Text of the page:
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A Sticky Substance on a Jade Tree

Crassula argentea

"Can you tell me what causes my jade plant to give off a sticky substance? It's on the leaves and all around it on the shelf where it is placed. Also, the leaves sometimes seem to be very fragile and fall off easily. I've heard that jade plants need lots of sun, but not much water, and that they're easy to propagate. But other than that I can't find any reference to sticky substances."
Ernie the Garden Gnome Hi Bonnie, I am not absolutely sure as to the cause of the sticky substance, especially since it is also on the shelf under the plant.
My guess would be that it is sap which the plant is producing in an attempt to protect itself from drying out.
While it is true that Jade plants (Crassula argentea) do not need as much water as a typical houseplant, it does require quite a bit more than most succulents and cacti. If the plant is to dry, the leaves will become thin and drop with the slightest touch. I would recommend that you increase the watering, both in frequency and quantity.
When the plant is actively growing, it should get a thorough watering every 7-14 days, depending on conditions such as room temperature and humidity and the size of the plant. Always let the soil become completely dry before you water again.
During the winter months when the plant growth slows, decrease the water quantity, and the plant can be left dry for a longer period of time (a month or longer)
After your first thorough watering I think that you will notice a very definite thickening of the leaves and stems. You should then be able to carefully wash the sticky sap from the leaves with a damp cloth.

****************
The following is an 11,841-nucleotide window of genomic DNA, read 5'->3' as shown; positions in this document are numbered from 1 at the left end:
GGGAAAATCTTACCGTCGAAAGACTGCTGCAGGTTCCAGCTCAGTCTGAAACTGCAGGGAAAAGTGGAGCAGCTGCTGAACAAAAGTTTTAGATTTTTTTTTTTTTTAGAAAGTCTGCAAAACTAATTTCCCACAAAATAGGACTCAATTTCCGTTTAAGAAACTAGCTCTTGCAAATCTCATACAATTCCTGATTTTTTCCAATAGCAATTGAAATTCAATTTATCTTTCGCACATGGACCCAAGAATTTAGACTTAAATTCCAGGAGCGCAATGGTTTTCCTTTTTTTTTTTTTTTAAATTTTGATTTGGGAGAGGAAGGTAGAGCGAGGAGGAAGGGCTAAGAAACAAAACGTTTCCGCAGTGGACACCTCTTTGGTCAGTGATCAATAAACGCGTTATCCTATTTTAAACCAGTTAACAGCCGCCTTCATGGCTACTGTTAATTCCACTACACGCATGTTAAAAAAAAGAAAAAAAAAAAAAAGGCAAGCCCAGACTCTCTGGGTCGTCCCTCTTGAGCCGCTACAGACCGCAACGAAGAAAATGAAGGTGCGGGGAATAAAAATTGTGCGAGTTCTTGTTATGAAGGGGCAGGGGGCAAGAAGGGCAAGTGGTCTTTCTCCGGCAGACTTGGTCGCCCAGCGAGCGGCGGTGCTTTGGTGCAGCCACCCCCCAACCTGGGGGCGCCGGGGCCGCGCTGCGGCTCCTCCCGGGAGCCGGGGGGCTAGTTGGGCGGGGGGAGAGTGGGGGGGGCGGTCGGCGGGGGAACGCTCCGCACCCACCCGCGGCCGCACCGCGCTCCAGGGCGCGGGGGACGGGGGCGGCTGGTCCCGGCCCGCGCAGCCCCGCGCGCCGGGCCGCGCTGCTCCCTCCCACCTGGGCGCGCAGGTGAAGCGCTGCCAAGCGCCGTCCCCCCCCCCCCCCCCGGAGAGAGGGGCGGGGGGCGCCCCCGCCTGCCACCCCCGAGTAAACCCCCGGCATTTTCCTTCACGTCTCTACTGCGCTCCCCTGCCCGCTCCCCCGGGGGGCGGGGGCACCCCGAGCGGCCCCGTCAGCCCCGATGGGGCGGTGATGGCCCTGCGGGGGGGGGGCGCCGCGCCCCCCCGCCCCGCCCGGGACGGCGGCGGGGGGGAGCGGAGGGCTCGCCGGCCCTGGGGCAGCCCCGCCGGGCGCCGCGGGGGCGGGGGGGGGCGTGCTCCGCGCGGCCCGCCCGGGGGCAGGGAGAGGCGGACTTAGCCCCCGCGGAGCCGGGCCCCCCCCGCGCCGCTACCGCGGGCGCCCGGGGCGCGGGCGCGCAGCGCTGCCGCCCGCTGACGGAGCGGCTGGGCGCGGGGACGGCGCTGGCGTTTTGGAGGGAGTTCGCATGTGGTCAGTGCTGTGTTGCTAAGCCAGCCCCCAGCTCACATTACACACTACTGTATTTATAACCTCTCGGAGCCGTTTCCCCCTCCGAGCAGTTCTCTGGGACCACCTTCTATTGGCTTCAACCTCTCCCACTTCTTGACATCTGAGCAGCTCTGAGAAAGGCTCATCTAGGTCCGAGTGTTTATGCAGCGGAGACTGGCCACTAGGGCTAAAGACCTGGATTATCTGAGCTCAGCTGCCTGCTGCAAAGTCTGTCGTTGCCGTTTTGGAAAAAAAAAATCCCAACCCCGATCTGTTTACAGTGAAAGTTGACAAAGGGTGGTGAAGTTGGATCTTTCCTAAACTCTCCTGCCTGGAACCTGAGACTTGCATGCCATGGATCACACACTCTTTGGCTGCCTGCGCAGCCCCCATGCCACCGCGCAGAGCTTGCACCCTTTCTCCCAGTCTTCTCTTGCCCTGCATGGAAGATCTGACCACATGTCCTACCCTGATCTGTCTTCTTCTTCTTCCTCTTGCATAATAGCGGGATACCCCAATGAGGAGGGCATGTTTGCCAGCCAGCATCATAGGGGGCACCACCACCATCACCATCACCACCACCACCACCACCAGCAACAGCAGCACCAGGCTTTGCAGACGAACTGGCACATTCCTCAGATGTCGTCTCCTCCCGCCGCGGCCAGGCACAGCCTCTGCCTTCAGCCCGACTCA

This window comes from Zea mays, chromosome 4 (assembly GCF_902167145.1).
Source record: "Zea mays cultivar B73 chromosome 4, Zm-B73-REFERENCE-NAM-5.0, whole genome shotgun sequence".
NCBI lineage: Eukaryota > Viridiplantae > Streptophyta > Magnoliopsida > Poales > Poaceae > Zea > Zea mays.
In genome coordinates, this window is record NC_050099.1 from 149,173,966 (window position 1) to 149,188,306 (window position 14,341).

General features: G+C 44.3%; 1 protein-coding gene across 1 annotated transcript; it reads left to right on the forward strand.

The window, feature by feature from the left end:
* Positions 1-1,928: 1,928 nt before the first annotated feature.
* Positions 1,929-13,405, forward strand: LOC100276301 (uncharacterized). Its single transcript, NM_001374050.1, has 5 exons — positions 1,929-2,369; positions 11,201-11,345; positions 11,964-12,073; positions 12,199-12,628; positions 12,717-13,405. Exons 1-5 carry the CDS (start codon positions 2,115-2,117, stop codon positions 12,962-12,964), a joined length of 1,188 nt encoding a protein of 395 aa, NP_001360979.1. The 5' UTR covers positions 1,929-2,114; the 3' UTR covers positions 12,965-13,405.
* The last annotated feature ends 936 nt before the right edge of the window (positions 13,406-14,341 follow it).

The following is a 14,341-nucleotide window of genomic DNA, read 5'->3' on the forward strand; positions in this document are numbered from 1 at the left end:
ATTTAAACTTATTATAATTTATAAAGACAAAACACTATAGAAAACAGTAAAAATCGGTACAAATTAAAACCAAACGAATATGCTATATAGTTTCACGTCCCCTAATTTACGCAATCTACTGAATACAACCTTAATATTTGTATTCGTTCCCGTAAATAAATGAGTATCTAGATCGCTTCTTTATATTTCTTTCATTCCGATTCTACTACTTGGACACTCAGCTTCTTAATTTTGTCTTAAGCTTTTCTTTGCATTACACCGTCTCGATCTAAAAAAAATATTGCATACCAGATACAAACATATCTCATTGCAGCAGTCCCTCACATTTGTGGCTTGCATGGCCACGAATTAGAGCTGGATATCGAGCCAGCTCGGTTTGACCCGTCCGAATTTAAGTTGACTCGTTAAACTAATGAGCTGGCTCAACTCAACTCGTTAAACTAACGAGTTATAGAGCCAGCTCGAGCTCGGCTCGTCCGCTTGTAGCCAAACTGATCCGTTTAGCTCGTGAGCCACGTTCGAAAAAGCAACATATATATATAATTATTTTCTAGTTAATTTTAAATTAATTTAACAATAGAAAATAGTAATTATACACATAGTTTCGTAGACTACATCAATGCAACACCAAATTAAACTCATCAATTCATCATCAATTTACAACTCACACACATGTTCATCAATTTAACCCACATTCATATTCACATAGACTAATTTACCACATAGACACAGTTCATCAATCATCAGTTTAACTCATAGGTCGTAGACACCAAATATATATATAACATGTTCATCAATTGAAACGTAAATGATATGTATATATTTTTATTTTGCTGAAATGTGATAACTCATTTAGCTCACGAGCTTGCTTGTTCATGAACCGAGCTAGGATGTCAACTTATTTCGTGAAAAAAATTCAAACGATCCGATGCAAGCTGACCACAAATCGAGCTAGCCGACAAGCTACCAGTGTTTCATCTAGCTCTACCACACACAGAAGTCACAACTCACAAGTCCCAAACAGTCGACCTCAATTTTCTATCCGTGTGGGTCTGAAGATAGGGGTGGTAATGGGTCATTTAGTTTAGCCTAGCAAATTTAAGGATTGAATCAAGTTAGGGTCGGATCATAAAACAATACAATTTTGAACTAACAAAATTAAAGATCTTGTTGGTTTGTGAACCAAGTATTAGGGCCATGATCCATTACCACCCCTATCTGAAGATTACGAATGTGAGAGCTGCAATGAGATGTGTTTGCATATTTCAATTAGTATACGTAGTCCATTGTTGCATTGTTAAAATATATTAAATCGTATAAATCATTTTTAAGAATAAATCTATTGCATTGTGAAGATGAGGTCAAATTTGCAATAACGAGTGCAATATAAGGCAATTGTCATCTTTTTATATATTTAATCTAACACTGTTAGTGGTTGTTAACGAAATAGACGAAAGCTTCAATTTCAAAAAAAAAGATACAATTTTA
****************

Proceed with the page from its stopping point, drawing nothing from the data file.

Jade plants can be propagated with either leaves or stem cuttings.
Leaves which have fallen from the plant will often root by themselves, and produce a tiny plantlet. If you would like to start new plants, you can remove a couple healthy leaves and simply set them on top of a pot of fast draining potting soil, and after a week or so the leaf will begin to root itself. It may be a couple of months before you actually get a new plant.
If you want to start with a stem cutting, use a clean knife or razor blade and make your cut just below a stem joint. You must allow the cut to callous over (at least 3-4 days) before you insert the stem an inch or two into the moistened soil in which the plant will grow. This method will produce a larger plant much faster.
Keeping the soil temperature at about 80 degrees F. will speed the rooting process along considerably.
Jade plants can be pruned to whatever shape you desire.
The parts that have been removed can be rooted and used as new plants. Each cutting should be allowed to callous over (very important), for a day or two (longer if the cut surface is large) Plain, healthy leaves can be set with the cut slightly embedded into the soil surface. These will produce a miniature clone of the parent plant in about 2-3 months. Stem cuttings should be set about 1-2 inches deep, and will root and begin growing in a little as a month. Very little water should be given until the new roots have begun to form.
Jade Tree Plants, Crassula argentea
A Jade Plant in Bloom at Christmas A Large, Old Jade Tree Plant, Crassula argentea